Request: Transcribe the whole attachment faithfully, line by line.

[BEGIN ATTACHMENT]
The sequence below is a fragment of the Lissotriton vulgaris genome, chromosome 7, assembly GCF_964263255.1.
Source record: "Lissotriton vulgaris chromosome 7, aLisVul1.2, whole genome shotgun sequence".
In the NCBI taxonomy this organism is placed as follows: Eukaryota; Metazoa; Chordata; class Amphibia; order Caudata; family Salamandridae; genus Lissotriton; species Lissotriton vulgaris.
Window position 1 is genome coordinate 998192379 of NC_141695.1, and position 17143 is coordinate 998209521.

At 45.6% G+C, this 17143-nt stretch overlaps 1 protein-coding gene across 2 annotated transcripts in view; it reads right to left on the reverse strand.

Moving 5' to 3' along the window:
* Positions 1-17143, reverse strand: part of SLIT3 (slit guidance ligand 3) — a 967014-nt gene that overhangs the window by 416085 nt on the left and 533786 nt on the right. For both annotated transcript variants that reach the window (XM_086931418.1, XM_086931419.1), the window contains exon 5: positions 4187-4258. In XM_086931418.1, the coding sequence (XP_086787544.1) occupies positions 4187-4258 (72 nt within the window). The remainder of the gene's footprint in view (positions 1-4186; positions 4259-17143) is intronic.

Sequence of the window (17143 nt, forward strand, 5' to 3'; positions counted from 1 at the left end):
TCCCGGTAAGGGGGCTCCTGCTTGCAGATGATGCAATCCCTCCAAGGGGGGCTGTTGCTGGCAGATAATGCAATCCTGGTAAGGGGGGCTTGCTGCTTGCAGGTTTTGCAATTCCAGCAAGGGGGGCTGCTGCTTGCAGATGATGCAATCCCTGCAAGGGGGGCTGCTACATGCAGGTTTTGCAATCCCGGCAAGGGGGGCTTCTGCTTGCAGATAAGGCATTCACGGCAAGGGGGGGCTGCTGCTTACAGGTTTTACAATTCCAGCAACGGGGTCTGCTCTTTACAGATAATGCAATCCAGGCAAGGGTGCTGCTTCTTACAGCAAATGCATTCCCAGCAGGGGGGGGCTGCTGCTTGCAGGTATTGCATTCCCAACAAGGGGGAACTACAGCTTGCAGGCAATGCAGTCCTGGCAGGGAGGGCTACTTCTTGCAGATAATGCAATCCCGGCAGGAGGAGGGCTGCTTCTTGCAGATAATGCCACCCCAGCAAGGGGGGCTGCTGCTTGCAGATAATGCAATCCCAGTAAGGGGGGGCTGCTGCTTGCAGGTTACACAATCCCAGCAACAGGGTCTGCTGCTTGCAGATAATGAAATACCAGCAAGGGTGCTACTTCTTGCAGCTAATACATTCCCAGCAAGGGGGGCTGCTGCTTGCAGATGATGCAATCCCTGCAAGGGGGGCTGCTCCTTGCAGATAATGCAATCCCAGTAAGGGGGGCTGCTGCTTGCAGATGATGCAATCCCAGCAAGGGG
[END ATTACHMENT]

The sequence below is a fragment of the Lissotriton vulgaris genome, chromosome 7, assembly GCF_964263255.1.
Source record: "Lissotriton vulgaris chromosome 7, aLisVul1.2, whole genome shotgun sequence".
In the NCBI taxonomy this organism is placed as follows: Eukaryota; Metazoa; Chordata; class Amphibia; order Caudata; family Salamandridae; genus Lissotriton; species Lissotriton vulgaris.
Window position 1 is genome coordinate 998192379 of NC_141695.1, and position 17143 is coordinate 998209521.

At 45.6% G+C, this 17143-nt stretch overlaps 1 protein-coding gene across 2 annotated transcripts in view; it reads right to left on the reverse strand.

Moving 5' to 3' along the window:
* Positions 1-17143, reverse strand: part of SLIT3 (slit guidance ligand 3) — a 967014-nt gene that overhangs the window by 416085 nt on the left and 533786 nt on the right. For both annotated transcript variants that reach the window (XM_086931418.1, XM_086931419.1), the window contains exon 5: positions 4187-4258. In XM_086931418.1, the coding sequence (XP_086787544.1) occupies positions 4187-4258 (72 nt within the window). The remainder of the gene's footprint in view (positions 1-4186; positions 4259-17143) is intronic.

Sequence of the window (17143 nt, forward strand, 5' to 3'; positions counted from 1 at the left end):
TCCCGGTAAGGGGGCTCCTGCTTGCAGATGATGCAATCCCTCCAAGGGGGGCTGTTGCTGGCAGATAATGCAATCCTGGTAAGGGGGGCTTGCTGCTTGCAGGTTTTGCAATTCCAGCAAGGGGGGCTGCTGCTTGCAGATGATGCAATCCCTGCAAGGGGGGCTGCTACATGCAGGTTTTGCAATCCCGGCAAGGGGGGCTTCTGCTTGCAGATAAGGCATTCACGGCAAGGGGGGGCTGCTGCTTACAGGTTTTACAATTCCAGCAACGGGGTCTGCTCTTTACAGATAATGCAATCCAGGCAAGGGTGCTGCTTCTTACAGCAAATGCATTCCCAGCAGGGGGGGGCTGCTGCTTGCAGGTATTGCATTCCCAACAAGGGGGAACTACAGCTTGCAGGCAATGCAGTCCTGGCAGGGAGGGCTACTTCTTGCAGATAATGCAATCCCGGCAGGAGGAGGGCTGCTTCTTGCAGATAATGCCACCCCAGCAAGGGGGGCTGCTGCTTGCAGATAATGCAATCCCAGTAAGGGGGGGCTGCTGCTTGCAGGTTACACAATCCCAGCAACAGGGTCTGCTGCTTGCAGATAATGAAATACCAGCAAGGGTGCTACTTCTTGCAGCTAATACATTCCCAGCAAGGGGGGCTGCTGCTTGCAGATGATGCAATCCCTGCAAGGGGGGCTGCTCCTTGCAGATAATGCAATCCCAGTAAGGGGGGCTGCTGCTTGCAGATGATGCAATCCCAGCAAGGGG